Purple Words –

One late Spring day, my students and I
walked to the Dairy Queen with

the thought in mind that we would
capture unique experiences and

write about them when we returned to
the class room.

After lunch, we formed a single file line
crossed Monroe Road to the sidewalk,

walked west for two blocks, past
the house I grew up in (at the end off Mackinaw Street) then,

along the north side of
the fence surrounding

the big athletic field where all
the games were played on Friday night and

past the town park where
I played and

ice skated
as a

While we walked I roamed from
the front to the back of

the line pointing out details that
their eight year old minds

might not

I told them to listen to
the sound of car tires rolling over
the blacktop.

While stopped, we heard
the distant moan of a diesel engine.

They thought that
the groaning engine was probably

working hard to push boxcars to
different places at the ‘’rail yard’’.

One girl said, maybe
the engine was pulling a

quarter mile long
train of


I pointed to the diverse shades of
green and the different shapes of

leaves on maple or elm trees.

When a breeze gusted past,
i asked them how

the breeze felt and
what words they would use to

describe the sound as it passed over
their ears.

After a while they began to
glimpse the world between

the lines

pointing  out things
I never would have noticed.

Five blocks from school
at a red and yellow blinking light,

we crossed over Monroe Road and
walked two blocks north to

the Dairy Queen where I bought
each student a chocolate or vanilla cone.

We ate our cones sitting under a
huge oak tree.

Leaned against the tree I looked around,

marveling at
the sweet innocence of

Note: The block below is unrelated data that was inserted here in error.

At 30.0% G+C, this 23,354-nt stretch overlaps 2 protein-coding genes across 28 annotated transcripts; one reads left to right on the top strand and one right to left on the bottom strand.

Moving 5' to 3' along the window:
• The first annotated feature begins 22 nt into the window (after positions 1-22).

my eight year old students.

At the right moment
I spoke about some of

the unique objects, sounds and
thoughts we experienced

during our seven block journey.

I asked them to describe
what they saw, felt and heard.

Once they began sharing stories,
their experiences flowed out of them

like bright streams of light.

And so I watched and listened as
the sun born from winter into spring

shone through the budding leaves
dappling their faces with

ever changing patterns of light as they
spoke of discoveries taken from

the world around them.

Their thoughts were fluid and
bright; sunlight streaming through

the leaves  knitted them together into
a tapestry of sorts.

As the sun rose higher so did
the details of their remembrances.

The tapestry grew more complex and
beautiful as the light arched higher.

When it was time to
return to school,

I told them they were to walk silently so that
their story or poem, would be

different than everyone else’s.

Later, with pencils, brown school paper and
their visions I watched them silently write.

One by one, they brought their their
papers to me and as they did,

I read each story.

Every story was beautiful in
its own way.

Unique reflections of each student’s personality.

Their words were like beautiful
uncut gems, some

the color of rubies or emeralds.

Others vibrated with sound, were simple with quiet emotion or
restless, anxious to please,

listing every impression.

One piece stood out from
the rest.

Written in purple ink by
the shiest girl in class,

her ten line poem captured
the essence of

the entire journey.

At the end of the day I
looked back at the experience with

a clarity of detail I had
never experienced before.

That night when I had dinner with
my Dad he told me that

a lot of people in town saw me walking with
my students and many of them commented that

I looked like the Pied Piper … but of course
the gentle side of the Piper …

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